Working for Tom Cruise and other celebrity Scientologists can be treacherous if a member ever wants to leave the controversial church, according to a stunning new investigation.
What happened to Sinar Parman, the five star chef who prepared the 1990 wedding feast for Tom Cruise and Nicole Kidman when he later made numerous attempts to leave Scientology, reads like a best-selling thriller. Except his story is true and told in great detail in Sunday’s St. Petersburg Times.
Oscar-winning writer/director Paul Haggis shocked the Scientology world by abandoning the Church last week, and in an open letter, he addressed the subject of what happens to members who want to leave.
Scientology’s U.S. base is in Clearwater, Florida and the local daily, the St. Pete Times, launched a three-part investigation into the church with its front page story on what happens to members who decide to leave.
Parman was a special case because of his involvement with celebs like Cruise.
“John Travolta gave him a carton of Camels for his birthday. Cruise brought him a jacket from the set of Days of Thunder and would hand him Cuban cigars,” according to the Times. And Cruise personally selected him to prepare the food for his Christmas Eve wedding to Kidman in Telluride, CO.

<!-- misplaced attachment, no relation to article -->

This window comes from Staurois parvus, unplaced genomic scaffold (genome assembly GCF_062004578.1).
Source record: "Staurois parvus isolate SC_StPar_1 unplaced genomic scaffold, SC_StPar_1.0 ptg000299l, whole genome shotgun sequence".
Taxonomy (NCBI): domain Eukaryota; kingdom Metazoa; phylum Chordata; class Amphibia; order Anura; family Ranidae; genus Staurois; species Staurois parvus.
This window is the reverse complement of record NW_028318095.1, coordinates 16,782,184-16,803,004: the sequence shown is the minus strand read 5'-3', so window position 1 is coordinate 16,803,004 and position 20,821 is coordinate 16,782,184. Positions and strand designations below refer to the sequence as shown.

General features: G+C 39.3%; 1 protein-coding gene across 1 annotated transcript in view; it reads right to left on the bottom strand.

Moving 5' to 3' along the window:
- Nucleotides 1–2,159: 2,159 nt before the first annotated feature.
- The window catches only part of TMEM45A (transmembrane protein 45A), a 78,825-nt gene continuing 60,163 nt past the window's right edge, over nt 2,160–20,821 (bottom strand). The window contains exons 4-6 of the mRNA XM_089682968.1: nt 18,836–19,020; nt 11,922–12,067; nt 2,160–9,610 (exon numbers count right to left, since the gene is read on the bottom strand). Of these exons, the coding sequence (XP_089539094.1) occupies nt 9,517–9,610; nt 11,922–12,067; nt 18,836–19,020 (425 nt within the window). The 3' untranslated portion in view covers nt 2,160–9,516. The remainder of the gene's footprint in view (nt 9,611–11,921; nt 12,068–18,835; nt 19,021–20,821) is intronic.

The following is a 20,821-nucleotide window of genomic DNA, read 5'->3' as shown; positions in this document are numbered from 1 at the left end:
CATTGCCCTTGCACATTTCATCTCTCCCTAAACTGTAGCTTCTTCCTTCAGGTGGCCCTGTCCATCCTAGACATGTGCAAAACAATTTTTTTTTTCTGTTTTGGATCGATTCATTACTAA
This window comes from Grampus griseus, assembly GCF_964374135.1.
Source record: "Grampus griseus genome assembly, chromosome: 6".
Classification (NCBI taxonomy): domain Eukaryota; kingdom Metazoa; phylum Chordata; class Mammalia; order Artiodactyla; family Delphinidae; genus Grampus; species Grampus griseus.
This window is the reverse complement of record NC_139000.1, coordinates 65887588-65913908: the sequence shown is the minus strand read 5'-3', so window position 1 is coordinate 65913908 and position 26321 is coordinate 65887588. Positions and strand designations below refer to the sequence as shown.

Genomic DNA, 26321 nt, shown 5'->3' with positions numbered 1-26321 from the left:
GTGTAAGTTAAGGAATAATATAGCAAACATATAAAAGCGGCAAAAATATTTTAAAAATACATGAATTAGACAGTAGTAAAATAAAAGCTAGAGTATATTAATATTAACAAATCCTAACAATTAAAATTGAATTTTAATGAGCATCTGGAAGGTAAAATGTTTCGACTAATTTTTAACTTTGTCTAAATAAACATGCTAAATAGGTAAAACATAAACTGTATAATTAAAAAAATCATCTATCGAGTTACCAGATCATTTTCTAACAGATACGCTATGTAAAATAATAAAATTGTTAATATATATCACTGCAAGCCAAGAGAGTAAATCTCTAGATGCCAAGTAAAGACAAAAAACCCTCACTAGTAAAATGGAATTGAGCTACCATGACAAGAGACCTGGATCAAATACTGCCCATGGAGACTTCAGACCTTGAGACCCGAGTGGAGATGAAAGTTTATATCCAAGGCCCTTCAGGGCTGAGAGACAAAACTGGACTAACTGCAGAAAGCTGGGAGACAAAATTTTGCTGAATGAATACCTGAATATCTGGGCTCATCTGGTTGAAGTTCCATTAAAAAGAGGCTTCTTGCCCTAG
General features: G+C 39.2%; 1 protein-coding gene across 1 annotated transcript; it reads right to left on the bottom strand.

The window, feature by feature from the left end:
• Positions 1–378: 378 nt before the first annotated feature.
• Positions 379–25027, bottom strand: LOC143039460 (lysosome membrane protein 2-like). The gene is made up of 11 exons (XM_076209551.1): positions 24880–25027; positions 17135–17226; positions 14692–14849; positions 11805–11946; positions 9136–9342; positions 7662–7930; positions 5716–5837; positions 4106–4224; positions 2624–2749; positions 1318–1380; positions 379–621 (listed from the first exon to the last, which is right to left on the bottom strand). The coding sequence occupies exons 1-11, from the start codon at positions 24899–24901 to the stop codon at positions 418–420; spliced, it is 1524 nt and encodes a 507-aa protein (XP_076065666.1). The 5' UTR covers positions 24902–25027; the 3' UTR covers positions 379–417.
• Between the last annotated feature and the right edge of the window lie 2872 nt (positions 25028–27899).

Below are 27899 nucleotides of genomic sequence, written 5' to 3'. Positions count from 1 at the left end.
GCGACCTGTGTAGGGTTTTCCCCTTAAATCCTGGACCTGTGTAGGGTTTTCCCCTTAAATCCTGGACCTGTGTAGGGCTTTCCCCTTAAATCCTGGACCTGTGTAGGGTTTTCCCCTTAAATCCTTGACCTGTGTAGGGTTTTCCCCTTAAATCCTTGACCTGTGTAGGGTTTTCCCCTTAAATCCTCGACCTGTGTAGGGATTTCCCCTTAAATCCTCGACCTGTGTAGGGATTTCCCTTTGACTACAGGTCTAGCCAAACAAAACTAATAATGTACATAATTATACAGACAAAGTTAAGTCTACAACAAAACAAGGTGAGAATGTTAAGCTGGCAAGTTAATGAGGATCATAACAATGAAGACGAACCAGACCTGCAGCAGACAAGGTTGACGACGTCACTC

Parman and his wife Shelly Wolff, who worked as a personal assistant to Scientology head David Miscavige (he was Cruise’s Best Man), were estatic to be part of the Telluride adventure. For a variety of reasons though, only about a month later, they jointly made the decision to leave the Church, and fled in the middle of the night.
They were “free” for only a few weeks before they were tracked down at the home of a distant relative. After convincing the pair they only wanted to help them, a Scientology security team searched their luggage and clothes. They claimed to be looking for pictures Parman and Wolff might have taken at Cruise’s wedding but found nothing.
Branded as “security particles,” Parman and Wolff were taken to a local hotel where they were “audited” and “security checked” every day for a week. They finally agreed to return and “route out” properly under threat that this was the only way they would not suffer eternal damnation.
It was the beginning of a decade-long cat-and-mouse existence. Four more times the couple would leave, each time to be “chased down” by Scientology investigators and talked into returning. The couple’s marriage fell apart under the pressure and they divorced in 1998.
Parman left Scientology for good in 2001; Wolff finally left in 2004 after signing a declaration blaming herself for everything that had happened.
“Had I the guts, I would have gotten up and gotten out of there,” Wolff said of her last return to Scientology HQ. “But you’re scared.”